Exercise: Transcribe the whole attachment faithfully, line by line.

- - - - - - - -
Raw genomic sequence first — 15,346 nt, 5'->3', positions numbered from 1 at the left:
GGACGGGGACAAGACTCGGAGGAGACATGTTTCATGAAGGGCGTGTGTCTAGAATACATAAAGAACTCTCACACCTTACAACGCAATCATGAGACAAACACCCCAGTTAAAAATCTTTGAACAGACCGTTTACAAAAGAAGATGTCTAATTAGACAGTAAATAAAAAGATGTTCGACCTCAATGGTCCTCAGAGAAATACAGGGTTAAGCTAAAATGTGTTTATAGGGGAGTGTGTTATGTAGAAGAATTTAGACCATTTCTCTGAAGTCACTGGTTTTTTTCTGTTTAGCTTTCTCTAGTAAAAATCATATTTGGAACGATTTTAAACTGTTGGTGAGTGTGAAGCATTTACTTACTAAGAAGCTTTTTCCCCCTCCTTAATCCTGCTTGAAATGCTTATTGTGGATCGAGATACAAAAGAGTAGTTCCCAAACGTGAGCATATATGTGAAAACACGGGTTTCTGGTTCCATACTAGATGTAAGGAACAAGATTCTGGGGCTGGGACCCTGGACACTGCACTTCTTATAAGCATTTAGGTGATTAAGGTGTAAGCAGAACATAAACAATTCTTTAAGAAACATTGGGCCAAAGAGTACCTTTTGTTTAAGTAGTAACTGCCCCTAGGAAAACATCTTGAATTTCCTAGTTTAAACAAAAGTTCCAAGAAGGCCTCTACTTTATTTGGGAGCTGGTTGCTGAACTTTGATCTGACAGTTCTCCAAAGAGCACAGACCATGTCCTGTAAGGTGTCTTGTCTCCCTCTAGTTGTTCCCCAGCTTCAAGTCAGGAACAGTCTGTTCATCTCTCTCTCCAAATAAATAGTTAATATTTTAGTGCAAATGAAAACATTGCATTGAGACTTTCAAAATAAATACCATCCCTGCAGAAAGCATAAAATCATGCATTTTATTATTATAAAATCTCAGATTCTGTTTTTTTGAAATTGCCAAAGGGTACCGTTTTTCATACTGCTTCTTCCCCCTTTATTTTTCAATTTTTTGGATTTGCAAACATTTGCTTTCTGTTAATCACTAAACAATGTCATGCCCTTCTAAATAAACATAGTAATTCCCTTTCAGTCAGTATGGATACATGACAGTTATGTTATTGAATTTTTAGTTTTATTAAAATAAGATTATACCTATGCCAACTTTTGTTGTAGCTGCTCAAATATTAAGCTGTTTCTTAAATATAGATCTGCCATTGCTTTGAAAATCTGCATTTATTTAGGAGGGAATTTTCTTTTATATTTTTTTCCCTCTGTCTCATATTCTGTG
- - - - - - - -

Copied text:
Raw genomic sequence first — 15,346 nt, 5'->3', positions numbered from 1 at the left:
GGACGGGGACAAGACTCGGAGGAGACATGTTTCATGAAGGGCGTGTGTCTAGAATACATAAAGAACTCTCACACCTTACAACGCAATCATGAGACAAACACCCCAGTTAAAAATCTTTGAACAGACCGTTTACAAAAGAAGATGTCTAATTAGACAGTAAATAAAAAGATGTTCGACCTCAATGGTCCTCAGAGAAATACAGGGTTAAGCTAAAATGTGTTTATAGGGGAGTGTGTTATGTAGAAGAATTTAGACCATTTCTCTGAAGTCACTGGTTTTTTTCTGTTTAGCTTTCTCTAGTAAAAATCATATTTGGAACGATTTTAAACTGTTGGTGAGTGTGAAGCATTTACTTACTAAGAAGCTTTTTCCCCCTCCTTAATCCTGCTTGAAATGCTTATTGTGGATCGAGATACAAAAGAGTAGTTCCCAAACGTGAGCATATATGTGAAAACACGGGTTTCTGGTTCCATACTAGATGTAAGGAACAAGATTCTGGGGCTGGGACCCTGGACACTGCACTTCTTATAAGCATTTAGGTGATTAAGGTGTAAGCAGAACATAAACAATTCTTTAAGAAACATTGGGCCAAAGAGTACCTTTTGTTTAAGTAGTAACTGCCCCTAGGAAAACATCTTGAATTTCCTAGTTTAAACAAAAGTTCCAAGAAGGCCTCTACTTTATTTGGGAGCTGGTTGCTGAACTTTGATCTGACAGTTCTCCAAAGAGCACAGACCATGTCCTGTAAGGTGTCTTGTCTCCCTCTAGTTGTTCCCCAGCTTCAAGTCAGGAACAGTCTGTTCATCTCTCTCTCCAAATAAATAGTTAATATTTTAGTGCAAATGAAAACATTGCATTGAGACTTTCAAAATAAATACCATCCCTGCAGAAAGCATAAAATCATGCATTTTATTATTATAAAATCTCAGATTCTGTTTTTTTGAAATTGCCAAAGGGTACCGTTTTTCATACTGCTTCTTCCCCCTTTATTTTTCAATTTTTTGGATTTGCAAACATTTGCTTTCTGTTAATCACTAAACAATGTCATGCCCTTCTAAATAAACATAGTAATTCCCTTTCAGTCAGTATGGATACATGACAGTTATGTTATTGAATTTTTAGTTTTATTAAAATAAGATTATACCTATGCCAACTTTTGTTGTAGCTGCTCAAATATTAAGCTGTTTCTTAAATATAGATCTGCCATTGCTTTGAAAATCTGCATTTATTTAGGAGGGAATTTTCTTTTATATTTTTTTCCCTCTGTCTCATATTCTGTG